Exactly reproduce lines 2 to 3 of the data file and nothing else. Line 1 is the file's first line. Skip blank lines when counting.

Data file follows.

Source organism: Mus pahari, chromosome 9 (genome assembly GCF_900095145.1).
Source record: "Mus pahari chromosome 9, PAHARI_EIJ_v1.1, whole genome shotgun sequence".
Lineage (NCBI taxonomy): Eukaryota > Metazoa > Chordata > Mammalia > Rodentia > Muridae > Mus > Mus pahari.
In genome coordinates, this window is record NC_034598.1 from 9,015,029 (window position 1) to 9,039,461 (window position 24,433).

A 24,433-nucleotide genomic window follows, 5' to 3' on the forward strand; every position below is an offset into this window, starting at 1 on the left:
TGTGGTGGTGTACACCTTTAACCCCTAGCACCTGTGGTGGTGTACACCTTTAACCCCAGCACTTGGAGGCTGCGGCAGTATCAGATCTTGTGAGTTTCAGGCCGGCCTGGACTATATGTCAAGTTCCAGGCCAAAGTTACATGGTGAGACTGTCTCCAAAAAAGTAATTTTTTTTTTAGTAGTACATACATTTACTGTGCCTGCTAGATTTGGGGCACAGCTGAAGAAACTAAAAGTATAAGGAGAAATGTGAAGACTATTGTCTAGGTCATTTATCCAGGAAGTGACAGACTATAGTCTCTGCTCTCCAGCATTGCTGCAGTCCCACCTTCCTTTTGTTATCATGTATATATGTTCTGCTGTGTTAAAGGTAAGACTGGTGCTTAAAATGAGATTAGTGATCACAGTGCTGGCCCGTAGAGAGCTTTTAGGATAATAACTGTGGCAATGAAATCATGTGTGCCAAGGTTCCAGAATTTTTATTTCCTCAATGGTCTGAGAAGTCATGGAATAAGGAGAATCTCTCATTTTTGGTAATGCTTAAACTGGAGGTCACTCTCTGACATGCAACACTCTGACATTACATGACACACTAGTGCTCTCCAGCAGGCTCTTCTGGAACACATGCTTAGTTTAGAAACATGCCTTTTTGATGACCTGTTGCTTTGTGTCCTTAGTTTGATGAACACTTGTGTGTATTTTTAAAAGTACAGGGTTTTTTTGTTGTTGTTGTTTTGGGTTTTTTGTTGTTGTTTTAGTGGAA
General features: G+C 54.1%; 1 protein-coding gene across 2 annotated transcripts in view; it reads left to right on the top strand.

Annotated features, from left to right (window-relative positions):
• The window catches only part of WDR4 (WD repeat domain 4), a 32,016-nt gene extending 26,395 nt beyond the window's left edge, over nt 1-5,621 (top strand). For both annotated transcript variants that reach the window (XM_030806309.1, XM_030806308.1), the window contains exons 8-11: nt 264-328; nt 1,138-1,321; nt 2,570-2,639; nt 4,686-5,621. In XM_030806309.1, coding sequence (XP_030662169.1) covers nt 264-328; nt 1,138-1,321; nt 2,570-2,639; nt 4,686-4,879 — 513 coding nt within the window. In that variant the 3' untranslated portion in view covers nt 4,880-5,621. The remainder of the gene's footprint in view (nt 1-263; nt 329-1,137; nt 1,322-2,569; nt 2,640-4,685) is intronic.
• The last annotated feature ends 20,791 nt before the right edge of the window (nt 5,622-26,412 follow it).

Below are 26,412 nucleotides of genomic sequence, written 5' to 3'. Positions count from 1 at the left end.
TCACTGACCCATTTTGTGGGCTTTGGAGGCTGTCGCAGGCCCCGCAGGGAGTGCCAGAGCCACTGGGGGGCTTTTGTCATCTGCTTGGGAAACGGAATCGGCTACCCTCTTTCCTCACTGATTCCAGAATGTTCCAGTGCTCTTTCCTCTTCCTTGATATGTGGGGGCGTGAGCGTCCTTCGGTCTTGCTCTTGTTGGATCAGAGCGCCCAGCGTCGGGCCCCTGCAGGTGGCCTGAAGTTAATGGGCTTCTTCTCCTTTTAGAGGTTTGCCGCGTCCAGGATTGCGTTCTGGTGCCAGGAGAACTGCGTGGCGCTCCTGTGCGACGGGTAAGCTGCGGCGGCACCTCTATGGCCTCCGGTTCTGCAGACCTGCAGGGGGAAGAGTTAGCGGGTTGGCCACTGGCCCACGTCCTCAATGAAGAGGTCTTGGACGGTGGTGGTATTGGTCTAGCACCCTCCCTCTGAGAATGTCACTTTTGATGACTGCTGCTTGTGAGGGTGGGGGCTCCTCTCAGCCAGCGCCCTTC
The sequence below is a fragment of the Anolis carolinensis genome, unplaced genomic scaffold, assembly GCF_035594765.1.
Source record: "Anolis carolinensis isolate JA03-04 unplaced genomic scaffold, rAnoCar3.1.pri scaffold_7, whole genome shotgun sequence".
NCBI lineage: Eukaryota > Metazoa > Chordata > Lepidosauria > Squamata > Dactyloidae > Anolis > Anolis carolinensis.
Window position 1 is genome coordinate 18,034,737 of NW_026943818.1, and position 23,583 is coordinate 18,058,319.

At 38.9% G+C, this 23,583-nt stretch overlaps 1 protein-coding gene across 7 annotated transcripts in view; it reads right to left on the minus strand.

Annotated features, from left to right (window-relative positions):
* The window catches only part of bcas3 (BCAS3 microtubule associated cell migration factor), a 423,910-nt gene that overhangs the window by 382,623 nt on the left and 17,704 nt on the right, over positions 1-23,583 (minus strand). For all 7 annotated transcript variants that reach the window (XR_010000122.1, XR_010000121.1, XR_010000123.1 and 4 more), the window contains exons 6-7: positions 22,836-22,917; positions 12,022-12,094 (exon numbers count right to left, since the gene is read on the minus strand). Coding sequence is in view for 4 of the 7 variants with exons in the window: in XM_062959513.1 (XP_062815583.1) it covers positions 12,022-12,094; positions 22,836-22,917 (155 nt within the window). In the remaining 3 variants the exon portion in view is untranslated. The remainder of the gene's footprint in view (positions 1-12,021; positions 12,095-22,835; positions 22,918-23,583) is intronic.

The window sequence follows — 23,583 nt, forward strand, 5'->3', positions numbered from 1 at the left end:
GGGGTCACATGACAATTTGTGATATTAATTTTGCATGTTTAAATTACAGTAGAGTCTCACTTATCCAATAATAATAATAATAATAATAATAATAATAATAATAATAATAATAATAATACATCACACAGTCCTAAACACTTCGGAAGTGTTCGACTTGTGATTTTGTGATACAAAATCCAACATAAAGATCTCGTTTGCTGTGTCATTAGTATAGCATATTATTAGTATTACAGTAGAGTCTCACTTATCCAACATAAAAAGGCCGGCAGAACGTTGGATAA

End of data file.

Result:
Source record: "Mus pahari chromosome 9, PAHARI_EIJ_v1.1, whole genome shotgun sequence".
Lineage (NCBI taxonomy): Eukaryota > Metazoa > Chordata > Mammalia > Rodentia > Muridae > Mus > Mus pahari.